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By Fred A. Reed

One of an occasional series of Scenes from a Southern California Boyhood.

What looks like a toad and sounds like a battery of industrial sewing machines?

The Citroën 2CV, of course.

I should know. I’ve been the proud owner of two of these remarkable vehicles. To it I owe—indirectly—my ultimate survival to a ripe old age.

My fascination with the “deux chevaux” began when, as a university student, I made the acquaintance of a California eccentric named George Arndt. Mr. Arndt, who had converted his East Pasadena garage into an organ too powerful to be played also possessed a magnificent harpsichord, which my late brother Jim—a budding musical talent—was itching to try.

More to the point, he drove a four cylinder Citroën Traction. It wasn’t long before we began to recognize this car—long, black and sleek—in French films, its six-cylinder version a Gestapo favourite…but also of the Resistance.

(Alert readers will note that these automobiles preceded the DS-19, the ultimate Citroën about which semiologist Roland Barthes wrote an entire essay likening it to a gothic cathedral, and which became, immediately following its launch, the inseparable and official state vehicle of Charles de Gaulle.)

Such automobiles were far beyond our means, but not the 2CV. Thanks to Mr. Arndt, we—hereinafter taken to mean Jim and myself—located a garage in Highland Park, just over the hill from our home in Pasadena that sold and serviced them. Eureka!

Southern California in the late fifties, need I explain, had already become an automobile culture. The freeways had replaced the region’s fast, efficient and cheap rapid transit light rail system, the “Big Red Cars” of the Pacific Electric Railway. If you wanted to go somewhere, or impress a potential girlfriend, wheels were a necessity.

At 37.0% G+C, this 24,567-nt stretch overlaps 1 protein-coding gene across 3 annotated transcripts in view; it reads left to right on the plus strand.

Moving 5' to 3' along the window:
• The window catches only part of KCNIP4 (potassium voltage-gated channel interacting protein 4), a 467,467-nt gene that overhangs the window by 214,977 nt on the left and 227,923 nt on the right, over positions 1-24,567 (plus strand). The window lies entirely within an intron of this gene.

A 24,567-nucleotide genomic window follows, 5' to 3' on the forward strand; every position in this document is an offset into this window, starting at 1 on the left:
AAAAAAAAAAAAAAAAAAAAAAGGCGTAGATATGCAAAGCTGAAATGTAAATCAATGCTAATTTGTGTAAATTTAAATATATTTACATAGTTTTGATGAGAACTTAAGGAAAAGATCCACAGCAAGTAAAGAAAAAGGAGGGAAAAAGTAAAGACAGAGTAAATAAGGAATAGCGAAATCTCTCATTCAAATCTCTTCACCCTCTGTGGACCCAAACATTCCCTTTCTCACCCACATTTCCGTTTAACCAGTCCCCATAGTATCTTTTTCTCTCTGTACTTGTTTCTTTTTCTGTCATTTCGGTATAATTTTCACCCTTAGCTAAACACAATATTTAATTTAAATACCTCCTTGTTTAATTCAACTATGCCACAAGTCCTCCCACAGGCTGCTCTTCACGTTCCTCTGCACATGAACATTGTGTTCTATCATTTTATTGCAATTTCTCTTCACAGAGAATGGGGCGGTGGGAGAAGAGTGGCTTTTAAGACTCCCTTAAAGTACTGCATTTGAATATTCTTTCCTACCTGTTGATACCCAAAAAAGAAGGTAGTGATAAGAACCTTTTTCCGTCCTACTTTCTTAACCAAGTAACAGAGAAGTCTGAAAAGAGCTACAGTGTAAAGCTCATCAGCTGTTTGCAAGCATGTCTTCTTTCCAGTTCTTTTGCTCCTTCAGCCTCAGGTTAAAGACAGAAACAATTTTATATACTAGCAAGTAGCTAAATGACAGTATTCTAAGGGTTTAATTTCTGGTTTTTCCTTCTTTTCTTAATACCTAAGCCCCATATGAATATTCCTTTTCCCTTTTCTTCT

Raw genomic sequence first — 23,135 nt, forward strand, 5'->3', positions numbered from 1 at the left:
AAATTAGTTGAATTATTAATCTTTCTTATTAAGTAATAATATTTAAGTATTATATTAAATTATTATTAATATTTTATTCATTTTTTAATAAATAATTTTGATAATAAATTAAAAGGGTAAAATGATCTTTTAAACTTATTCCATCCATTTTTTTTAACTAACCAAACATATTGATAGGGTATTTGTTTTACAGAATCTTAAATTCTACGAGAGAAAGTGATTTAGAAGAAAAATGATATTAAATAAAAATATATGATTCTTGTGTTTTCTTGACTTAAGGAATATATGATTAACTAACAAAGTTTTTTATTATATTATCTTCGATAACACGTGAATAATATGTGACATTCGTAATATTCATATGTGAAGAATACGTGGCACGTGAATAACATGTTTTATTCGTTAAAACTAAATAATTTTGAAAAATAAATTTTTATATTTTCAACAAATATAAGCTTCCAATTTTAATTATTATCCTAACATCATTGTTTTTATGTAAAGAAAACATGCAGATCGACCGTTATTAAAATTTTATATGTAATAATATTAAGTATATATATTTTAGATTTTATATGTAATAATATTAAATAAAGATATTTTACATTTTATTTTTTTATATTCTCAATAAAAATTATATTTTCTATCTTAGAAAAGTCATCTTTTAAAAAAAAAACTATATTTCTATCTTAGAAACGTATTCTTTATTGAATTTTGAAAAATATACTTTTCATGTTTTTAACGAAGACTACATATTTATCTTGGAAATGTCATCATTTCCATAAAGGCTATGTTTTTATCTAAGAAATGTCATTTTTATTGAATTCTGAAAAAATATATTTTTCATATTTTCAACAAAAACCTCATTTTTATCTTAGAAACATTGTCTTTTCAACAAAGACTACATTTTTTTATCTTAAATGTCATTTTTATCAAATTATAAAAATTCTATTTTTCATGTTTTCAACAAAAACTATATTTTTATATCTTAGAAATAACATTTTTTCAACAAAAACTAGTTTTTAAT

Having a slight talent for drawing, I was rapidly recruited to sketch designs for customization of the 1950 Mercury, the vehicle of choice for the Chicano car gangs that pullulated in the greater Los Angeles region. Chopped and filled, these cars, with their slightly bulbous profile, were objects of envy and covetousness.

But we neither envied nor coveted them. No, the 2CV was the object of our affection. The Highland Park garage, what’s more, had one. It was the base model: grey, with an air-cooled 425 cc motor, front-wheel drive, and whose sole instrumentation consisted of a speedometer.

Fanciers of the 2CV will know, of course, that the gearshift was a push-pull lever. The windshield wipers were hand activated, you started the engine with a cable, and checked gasoline levels with a dipstick. And in the event of battery failure, you could crank the motor to life. The basic repair kit consisted of a screwdriver and a wrench.

The seats, suspended on industrial strength rubber bands, could be removed with the twist of a lever, meaning that the car could be turned into a shelter, aside from the sheep-carrying capacity for which it was originally designed.